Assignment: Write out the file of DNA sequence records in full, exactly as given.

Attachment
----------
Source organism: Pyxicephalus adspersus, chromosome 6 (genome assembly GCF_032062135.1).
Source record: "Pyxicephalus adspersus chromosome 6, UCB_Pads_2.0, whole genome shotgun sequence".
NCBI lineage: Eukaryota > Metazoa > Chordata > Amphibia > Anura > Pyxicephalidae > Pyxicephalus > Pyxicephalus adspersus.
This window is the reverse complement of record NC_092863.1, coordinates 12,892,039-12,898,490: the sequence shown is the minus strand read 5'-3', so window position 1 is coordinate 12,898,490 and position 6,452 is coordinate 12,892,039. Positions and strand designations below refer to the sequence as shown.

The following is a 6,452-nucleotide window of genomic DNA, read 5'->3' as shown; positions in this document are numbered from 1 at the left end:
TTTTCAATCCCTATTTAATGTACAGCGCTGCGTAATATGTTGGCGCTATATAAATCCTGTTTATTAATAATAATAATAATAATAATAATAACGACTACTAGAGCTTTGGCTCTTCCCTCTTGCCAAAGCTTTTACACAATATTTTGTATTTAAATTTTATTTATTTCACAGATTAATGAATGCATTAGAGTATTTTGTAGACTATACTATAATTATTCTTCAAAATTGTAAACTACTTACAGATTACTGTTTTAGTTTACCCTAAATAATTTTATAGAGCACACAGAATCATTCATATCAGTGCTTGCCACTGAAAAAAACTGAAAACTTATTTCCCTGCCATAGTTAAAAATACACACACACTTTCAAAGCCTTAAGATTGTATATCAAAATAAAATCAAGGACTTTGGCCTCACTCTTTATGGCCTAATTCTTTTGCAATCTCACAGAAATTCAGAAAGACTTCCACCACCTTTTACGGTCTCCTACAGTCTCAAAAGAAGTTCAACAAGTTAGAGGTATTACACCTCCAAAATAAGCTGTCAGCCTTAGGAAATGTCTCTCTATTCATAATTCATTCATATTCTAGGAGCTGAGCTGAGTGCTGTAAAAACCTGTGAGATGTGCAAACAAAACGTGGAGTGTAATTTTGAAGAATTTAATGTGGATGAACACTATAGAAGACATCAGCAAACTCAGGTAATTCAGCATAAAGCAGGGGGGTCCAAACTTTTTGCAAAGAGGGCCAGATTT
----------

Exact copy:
Source organism: Pyxicephalus adspersus, chromosome 6 (genome assembly GCF_032062135.1).
Source record: "Pyxicephalus adspersus chromosome 6, UCB_Pads_2.0, whole genome shotgun sequence".
NCBI lineage: Eukaryota > Metazoa > Chordata > Amphibia > Anura > Pyxicephalidae > Pyxicephalus > Pyxicephalus adspersus.
This window is the reverse complement of record NC_092863.1, coordinates 12,892,039-12,898,490: the sequence shown is the minus strand read 5'-3', so window position 1 is coordinate 12,898,490 and position 6,452 is coordinate 12,892,039. Positions and strand designations below refer to the sequence as shown.

The following is a 6,452-nucleotide window of genomic DNA, read 5'->3' as shown; positions in this document are numbered from 1 at the left end:
TTTTCAATCCCTATTTAATGTACAGCGCTGCGTAATATGTTGGCGCTATATAAATCCTGTTTATTAATAATAATAATAATAATAATAATAACGACTACTAGAGCTTTGGCTCTTCCCTCTTGCCAAAGCTTTTACACAATATTTTGTATTTAAATTTTATTTATTTCACAGATTAATGAATGCATTAGAGTATTTTGTAGACTATACTATAATTATTCTTCAAAATTGTAAACTACTTACAGATTACTGTTTTAGTTTACCCTAAATAATTTTATAGAGCACACAGAATCATTCATATCAGTGCTTGCCACTGAAAAAAACTGAAAACTTATTTCCCTGCCATAGTTAAAAATACACACACACTTTCAAAGCCTTAAGATTGTATATCAAAATAAAATCAAGGACTTTGGCCTCACTCTTTATGGCCTAATTCTTTTGCAATCTCACAGAAATTCAGAAAGACTTCCACCACCTTTTACGGTCTCCTACAGTCTCAAAAGAAGTTCAACAAGTTAGAGGTATTACACCTCCAAAATAAGCTGTCAGCCTTAGGAAATGTCTCTCTATTCATAATTCATTCATATTCTAGGAGCTGAGCTGAGTGCTGTAAAAACCTGTGAGATGTGCAAACAAAACGTGGAGTGTAATTTTGAAGAATTTAATGTGGATGAACACTATAGAAGACATCAGCAAACTCAGGTAATTCAGCATAAAGCAGGGGGGTCCAAACTTTTTGCAAAGAGGGCCAGATTT